This letter is typical. “When my ex-partner wanted to use pornographic magazines, I went along with it because I was curious. I did find it arousing, but I also felt disturbed. Was my partner going to start seeing me as one of those women when we were in bed? It drove a wedge between us”. Some partners wanted to go further and make women act out the pornography, and one in 10 women were forced to use it by their partners. “My partner tried to persuade me to dress up in suspenders, etc. This was such a prescriptive request, I had no space to define what was sexually arousing for me”.

One of our respondents wrote, “A former boyfriend used to make me take part in threesomes and perform anal sex, which I found revolting.” Another said, “He often wanted me to watch ‘dirty’ videos with him. Then he presented me with a vibrator so he could watch me using it. He also masturbated over my face and tried repeatedly to spank me. After repeated requests, I reluctantly shaved my pubic hair ‘for him’.”

There was also evidence of casual links between pornography and sexual violence to women. A third of the sample had been raped or sexually assaulted and in 28 per cent of these cases, pornography had been used in the act. “I was raped one-and-a-half years ago. The man who raped me was a friend of the people I shared the flat with and I knew he regularly watched pornographic videos of a very offensive nature.” Another wrote, “I was raped by an ex-boyfriend who came to my house after we’d split up. I couldn’t cope with the magazines and films he used and the things he wanted me to do. He scared me to death. After viewing this crap, he’d turn into a monster and get violent if I refused what he wanted. When he raped me he was like that too, his eyes were just crazy and I was nothing more than a piece of meat.”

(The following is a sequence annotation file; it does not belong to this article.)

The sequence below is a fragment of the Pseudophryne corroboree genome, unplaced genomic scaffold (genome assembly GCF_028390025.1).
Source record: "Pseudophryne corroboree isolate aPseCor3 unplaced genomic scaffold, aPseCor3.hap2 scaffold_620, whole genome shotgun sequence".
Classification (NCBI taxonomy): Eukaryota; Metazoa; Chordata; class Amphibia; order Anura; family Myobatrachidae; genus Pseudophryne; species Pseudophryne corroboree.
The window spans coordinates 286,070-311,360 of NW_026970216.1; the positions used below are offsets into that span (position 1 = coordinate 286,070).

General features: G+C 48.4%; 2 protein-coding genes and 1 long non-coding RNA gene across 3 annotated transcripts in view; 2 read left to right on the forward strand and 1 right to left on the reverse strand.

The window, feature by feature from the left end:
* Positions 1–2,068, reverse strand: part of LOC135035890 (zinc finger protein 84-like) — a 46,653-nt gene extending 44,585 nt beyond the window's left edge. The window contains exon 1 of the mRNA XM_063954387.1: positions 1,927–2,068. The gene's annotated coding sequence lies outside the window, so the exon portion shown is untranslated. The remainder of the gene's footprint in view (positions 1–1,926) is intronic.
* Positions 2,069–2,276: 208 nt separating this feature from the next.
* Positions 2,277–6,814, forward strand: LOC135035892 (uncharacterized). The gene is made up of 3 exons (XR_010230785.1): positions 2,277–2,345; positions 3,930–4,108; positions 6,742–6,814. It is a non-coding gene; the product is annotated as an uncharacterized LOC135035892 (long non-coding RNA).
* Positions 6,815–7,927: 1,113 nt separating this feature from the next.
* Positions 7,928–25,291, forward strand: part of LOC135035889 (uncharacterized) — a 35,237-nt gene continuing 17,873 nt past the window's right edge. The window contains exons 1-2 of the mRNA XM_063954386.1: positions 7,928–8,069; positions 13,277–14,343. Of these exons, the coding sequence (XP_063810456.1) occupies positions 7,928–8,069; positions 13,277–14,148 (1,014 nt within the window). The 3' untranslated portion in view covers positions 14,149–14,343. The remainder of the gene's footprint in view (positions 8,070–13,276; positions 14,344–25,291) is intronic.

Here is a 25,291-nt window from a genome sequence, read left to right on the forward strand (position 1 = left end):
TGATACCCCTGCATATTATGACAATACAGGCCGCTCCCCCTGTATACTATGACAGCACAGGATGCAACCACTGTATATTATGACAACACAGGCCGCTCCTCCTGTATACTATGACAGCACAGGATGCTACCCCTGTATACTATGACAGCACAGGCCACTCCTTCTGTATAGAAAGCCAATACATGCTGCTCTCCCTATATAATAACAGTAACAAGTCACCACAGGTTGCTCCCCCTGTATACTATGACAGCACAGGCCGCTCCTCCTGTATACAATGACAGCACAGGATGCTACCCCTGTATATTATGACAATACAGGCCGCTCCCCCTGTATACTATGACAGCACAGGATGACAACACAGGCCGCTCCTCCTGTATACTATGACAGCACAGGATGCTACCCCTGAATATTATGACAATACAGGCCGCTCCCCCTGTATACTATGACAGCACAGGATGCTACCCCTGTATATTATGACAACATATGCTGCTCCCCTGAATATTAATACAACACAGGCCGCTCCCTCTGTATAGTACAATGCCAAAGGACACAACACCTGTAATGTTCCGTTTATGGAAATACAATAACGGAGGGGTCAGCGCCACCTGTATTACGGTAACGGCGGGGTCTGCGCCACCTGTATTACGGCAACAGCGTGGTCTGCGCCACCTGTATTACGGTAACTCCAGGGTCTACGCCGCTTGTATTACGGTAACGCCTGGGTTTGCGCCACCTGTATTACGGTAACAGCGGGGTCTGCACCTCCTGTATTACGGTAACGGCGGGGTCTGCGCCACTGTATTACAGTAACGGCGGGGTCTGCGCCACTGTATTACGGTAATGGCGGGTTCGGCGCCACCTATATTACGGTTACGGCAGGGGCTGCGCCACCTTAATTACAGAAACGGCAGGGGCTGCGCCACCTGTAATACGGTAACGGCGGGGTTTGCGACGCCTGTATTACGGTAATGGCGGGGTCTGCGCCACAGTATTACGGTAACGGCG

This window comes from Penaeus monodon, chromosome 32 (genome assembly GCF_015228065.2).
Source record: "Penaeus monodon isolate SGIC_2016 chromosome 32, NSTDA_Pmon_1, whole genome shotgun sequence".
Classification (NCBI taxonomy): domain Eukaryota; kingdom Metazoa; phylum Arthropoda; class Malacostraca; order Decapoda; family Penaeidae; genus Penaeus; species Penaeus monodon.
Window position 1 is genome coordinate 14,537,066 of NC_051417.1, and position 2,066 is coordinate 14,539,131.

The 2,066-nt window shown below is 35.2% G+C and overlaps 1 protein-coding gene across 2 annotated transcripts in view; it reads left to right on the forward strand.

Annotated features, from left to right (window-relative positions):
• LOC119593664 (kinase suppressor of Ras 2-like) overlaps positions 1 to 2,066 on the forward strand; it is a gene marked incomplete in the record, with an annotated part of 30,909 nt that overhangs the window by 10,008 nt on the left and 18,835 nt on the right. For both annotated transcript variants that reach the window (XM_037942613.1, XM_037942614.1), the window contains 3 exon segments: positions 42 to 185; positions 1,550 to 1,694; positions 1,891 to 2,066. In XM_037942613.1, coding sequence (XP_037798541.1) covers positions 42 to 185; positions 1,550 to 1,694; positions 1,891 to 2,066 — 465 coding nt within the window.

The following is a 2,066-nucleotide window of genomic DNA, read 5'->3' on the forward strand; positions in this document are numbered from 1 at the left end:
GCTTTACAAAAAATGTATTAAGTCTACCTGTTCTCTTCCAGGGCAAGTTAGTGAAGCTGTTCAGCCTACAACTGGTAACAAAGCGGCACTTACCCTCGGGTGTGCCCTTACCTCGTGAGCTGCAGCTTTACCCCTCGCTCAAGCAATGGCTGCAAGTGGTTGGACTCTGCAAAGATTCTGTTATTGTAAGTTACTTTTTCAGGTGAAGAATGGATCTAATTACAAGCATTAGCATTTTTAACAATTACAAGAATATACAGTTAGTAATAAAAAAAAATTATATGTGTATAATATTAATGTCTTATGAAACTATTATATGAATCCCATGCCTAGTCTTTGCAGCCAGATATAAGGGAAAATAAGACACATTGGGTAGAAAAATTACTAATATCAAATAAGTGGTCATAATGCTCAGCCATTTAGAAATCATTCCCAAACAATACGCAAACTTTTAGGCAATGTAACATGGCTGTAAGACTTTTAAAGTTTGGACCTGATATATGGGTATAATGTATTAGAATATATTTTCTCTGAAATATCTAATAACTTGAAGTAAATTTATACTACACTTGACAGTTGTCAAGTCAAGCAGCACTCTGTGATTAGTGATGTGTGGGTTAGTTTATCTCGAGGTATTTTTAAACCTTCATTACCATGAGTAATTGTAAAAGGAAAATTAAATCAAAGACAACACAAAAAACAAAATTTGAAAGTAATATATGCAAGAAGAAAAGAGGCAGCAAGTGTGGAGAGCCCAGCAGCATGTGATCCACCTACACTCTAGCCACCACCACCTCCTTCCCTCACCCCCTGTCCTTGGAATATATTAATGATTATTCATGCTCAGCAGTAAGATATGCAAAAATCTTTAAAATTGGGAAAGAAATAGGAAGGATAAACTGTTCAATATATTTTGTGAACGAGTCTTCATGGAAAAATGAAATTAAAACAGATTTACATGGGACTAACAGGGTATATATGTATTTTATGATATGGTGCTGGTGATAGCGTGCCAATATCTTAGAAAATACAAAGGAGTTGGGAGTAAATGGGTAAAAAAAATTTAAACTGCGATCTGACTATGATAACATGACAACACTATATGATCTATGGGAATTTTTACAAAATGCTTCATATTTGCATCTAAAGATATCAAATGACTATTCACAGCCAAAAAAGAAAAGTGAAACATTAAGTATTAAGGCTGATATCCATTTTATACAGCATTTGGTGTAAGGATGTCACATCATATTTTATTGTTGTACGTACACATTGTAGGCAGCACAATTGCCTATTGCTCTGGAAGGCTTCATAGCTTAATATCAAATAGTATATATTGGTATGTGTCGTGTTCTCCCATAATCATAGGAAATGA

The link between child sexual abuse and the use of pornography was also clearly made by some women: “When I was six years old, my brother (then 14) was given or bought some ‘adult’ magazines and he used to show them to me when our parents were out. Then he began to sexually abuse me. He often read the magazines before he abused me. I was abused at three to four years old by my grandfather-I remember finding some ‘adult’ magazines at his flat once. For years I was abused by both my grandfather and brother, but felt too guilty to tell anyone. If our parents went out on a Saturday night, my brother would invite a few friends round. They’d bring their magazines and sit around joking about women’s bodies. Then my brother would make me strip and straddle the bath while, one by one, they’d sit underneath me having a look at my genitals… consequently I find any pictures of women displaying their genitals very disturbing.” Thirteen per cent of our respondents had been sexually abused as children.

Sexual harassment (and assault) at work was also linked to pornography by some respondents. “When I was 19, I was assaulted by a man at work. I know for certain that he had been looking at pornographic magazines before he attacked me- he’d been sexually turned on by them and had to relieve himself of his feelings,” wrote one reader. Sexual harassment on the street also occurs. Another reader described how she gets verbally abused because of her breasts when she passes building sites. “My large bust presumably means I am available and an easy lay. I feel these ridiculous connections can only come from Page Three-type porn where big equals no brain.”